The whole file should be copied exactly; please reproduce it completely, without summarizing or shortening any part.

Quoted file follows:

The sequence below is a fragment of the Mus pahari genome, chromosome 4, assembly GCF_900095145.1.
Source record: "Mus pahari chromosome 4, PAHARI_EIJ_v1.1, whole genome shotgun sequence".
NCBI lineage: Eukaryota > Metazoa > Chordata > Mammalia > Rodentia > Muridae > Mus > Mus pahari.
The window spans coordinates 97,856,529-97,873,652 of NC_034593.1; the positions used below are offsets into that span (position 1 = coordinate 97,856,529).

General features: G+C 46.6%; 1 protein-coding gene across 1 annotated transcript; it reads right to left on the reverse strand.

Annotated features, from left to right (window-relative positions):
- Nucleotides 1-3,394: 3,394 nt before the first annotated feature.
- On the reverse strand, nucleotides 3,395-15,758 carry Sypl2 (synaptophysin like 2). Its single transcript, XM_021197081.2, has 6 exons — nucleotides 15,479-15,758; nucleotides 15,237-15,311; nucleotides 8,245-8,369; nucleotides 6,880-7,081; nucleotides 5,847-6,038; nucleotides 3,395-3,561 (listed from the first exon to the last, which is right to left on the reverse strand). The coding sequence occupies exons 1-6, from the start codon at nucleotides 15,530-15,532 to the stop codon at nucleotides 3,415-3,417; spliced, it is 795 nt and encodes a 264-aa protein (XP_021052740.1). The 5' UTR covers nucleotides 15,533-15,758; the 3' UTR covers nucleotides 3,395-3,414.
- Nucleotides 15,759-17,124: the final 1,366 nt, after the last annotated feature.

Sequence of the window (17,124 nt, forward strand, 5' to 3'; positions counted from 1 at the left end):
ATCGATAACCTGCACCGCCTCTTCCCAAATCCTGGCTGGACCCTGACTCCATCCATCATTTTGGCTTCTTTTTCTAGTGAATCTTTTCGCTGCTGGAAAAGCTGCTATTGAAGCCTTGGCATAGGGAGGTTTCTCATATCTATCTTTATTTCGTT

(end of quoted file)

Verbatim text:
The sequence below is a fragment of the Mus pahari genome, chromosome 4, assembly GCF_900095145.1.
Source record: "Mus pahari chromosome 4, PAHARI_EIJ_v1.1, whole genome shotgun sequence".
NCBI lineage: Eukaryota > Metazoa > Chordata > Mammalia > Rodentia > Muridae > Mus > Mus pahari.
The window spans coordinates 97,856,529-97,873,652 of NC_034593.1; the positions used below are offsets into that span (position 1 = coordinate 97,856,529).

General features: G+C 46.6%; 1 protein-coding gene across 1 annotated transcript; it reads right to left on the reverse strand.

Annotated features, from left to right (window-relative positions):
- Nucleotides 1-3,394: 3,394 nt before the first annotated feature.
- On the reverse strand, nucleotides 3,395-15,758 carry Sypl2 (synaptophysin like 2). Its single transcript, XM_021197081.2, has 6 exons — nucleotides 15,479-15,758; nucleotides 15,237-15,311; nucleotides 8,245-8,369; nucleotides 6,880-7,081; nucleotides 5,847-6,038; nucleotides 3,395-3,561 (listed from the first exon to the last, which is right to left on the reverse strand). The coding sequence occupies exons 1-6, from the start codon at nucleotides 15,530-15,532 to the stop codon at nucleotides 3,415-3,417; spliced, it is 795 nt and encodes a 264-aa protein (XP_021052740.1). The 5' UTR covers nucleotides 15,533-15,758; the 3' UTR covers nucleotides 3,395-3,414.
- Nucleotides 15,759-17,124: the final 1,366 nt, after the last annotated feature.

Sequence of the window (17,124 nt, forward strand, 5' to 3'; positions counted from 1 at the left end):
ATCGATAACCTGCACCGCCTCTTCCCAAATCCTGGCTGGACCCTGACTCCATCCATCATTTTGGCTTCTTTTTCTAGTGAATCTTTTCGCTGCTGGAAAAGCTGCTATTGAAGCCTTGGCATAGGGAGGTTTCTCATATCTATCTTTATTTCGTT